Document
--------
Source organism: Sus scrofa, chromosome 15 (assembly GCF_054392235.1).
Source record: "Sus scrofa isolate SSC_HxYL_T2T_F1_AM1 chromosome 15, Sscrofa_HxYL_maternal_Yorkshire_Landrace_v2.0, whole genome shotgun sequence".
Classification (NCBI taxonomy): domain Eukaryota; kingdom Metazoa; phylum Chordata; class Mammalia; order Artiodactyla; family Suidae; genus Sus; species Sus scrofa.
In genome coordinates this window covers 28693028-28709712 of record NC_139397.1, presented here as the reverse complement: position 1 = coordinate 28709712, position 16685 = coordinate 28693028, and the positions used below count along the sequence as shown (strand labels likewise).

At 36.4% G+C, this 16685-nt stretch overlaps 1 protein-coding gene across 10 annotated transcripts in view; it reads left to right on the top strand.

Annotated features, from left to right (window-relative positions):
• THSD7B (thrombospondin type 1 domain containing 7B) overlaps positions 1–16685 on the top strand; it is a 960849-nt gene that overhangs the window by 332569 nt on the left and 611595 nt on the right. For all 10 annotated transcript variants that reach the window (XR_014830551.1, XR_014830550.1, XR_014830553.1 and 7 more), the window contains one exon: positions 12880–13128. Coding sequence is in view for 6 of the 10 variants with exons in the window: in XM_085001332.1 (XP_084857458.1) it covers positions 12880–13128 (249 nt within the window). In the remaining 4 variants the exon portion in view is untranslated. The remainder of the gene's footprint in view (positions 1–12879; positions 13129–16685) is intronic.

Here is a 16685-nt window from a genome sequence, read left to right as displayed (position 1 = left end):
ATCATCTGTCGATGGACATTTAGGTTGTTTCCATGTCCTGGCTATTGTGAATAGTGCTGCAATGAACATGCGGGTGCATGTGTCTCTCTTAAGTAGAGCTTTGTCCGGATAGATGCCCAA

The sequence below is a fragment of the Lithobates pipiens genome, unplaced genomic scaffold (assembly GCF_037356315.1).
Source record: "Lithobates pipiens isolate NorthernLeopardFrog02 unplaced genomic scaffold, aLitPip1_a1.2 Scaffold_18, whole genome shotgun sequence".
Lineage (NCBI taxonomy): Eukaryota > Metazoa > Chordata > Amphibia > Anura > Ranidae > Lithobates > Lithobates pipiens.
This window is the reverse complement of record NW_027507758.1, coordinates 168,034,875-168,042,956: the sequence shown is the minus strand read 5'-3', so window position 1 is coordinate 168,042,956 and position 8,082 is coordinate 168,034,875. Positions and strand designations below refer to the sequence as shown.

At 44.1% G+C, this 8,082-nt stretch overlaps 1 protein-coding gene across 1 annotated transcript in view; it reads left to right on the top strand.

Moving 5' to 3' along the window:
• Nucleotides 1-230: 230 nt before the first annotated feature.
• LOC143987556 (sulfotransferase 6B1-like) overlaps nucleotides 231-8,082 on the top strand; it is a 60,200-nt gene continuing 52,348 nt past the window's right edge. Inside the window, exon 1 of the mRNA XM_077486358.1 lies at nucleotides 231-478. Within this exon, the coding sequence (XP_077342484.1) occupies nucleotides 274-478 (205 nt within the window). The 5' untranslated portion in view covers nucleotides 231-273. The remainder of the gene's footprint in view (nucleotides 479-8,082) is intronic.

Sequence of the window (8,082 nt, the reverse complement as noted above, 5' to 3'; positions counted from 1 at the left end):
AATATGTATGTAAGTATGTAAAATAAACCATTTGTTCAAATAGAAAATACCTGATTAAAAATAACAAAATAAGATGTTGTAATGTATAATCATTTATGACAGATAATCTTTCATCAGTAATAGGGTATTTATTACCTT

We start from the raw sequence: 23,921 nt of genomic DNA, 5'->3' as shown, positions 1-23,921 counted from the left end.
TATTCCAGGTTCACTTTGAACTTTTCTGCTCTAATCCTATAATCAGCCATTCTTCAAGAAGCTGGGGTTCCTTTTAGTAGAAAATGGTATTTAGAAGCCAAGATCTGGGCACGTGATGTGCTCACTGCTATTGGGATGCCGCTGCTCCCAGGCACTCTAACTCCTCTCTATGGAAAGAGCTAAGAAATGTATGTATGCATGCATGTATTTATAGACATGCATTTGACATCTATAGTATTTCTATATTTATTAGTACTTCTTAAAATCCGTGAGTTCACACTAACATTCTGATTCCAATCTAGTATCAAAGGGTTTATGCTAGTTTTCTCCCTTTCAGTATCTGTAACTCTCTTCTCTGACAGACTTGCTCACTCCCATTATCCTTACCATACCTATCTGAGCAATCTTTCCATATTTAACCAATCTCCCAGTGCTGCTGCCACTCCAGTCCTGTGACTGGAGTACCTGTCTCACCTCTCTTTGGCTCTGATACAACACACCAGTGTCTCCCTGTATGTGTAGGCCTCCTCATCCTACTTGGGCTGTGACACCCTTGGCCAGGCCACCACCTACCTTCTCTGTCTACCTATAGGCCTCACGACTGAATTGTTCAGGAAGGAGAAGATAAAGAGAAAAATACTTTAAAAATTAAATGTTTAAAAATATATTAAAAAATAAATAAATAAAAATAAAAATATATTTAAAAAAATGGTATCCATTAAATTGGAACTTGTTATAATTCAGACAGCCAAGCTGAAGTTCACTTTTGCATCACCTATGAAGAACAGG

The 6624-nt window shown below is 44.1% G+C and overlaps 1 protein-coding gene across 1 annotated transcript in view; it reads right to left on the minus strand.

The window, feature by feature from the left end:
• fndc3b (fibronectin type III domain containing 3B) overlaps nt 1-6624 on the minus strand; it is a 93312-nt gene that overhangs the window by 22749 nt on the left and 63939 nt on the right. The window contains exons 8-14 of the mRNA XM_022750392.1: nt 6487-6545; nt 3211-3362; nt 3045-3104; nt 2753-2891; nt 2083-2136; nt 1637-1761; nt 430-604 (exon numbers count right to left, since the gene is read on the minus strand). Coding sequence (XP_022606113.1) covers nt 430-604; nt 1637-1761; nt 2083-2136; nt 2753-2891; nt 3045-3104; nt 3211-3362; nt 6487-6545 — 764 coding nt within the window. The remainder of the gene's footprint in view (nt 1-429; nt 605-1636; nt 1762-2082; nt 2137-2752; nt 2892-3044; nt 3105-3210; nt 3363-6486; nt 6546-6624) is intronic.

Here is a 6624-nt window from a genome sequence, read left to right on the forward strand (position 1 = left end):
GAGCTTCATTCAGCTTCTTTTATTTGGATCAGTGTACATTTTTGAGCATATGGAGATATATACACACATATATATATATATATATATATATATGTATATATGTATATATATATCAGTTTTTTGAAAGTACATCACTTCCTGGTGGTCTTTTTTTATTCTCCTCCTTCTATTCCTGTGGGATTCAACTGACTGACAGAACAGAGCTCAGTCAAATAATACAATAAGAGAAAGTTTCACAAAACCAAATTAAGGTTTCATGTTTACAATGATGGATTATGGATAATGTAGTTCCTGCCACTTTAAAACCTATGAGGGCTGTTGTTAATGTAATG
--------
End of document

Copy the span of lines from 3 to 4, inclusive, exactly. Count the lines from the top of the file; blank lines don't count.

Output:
Classification (NCBI taxonomy): domain Eukaryota; kingdom Metazoa; phylum Chordata; class Mammalia; order Artiodactyla; family Suidae; genus Sus; species Sus scrofa.
In genome coordinates this window covers 28693028-28709712 of record NC_139397.1, presented here as the reverse complement: position 1 = coordinate 28709712, position 16685 = coordinate 28693028, and the positions used below count along the sequence as shown (strand labels likewise).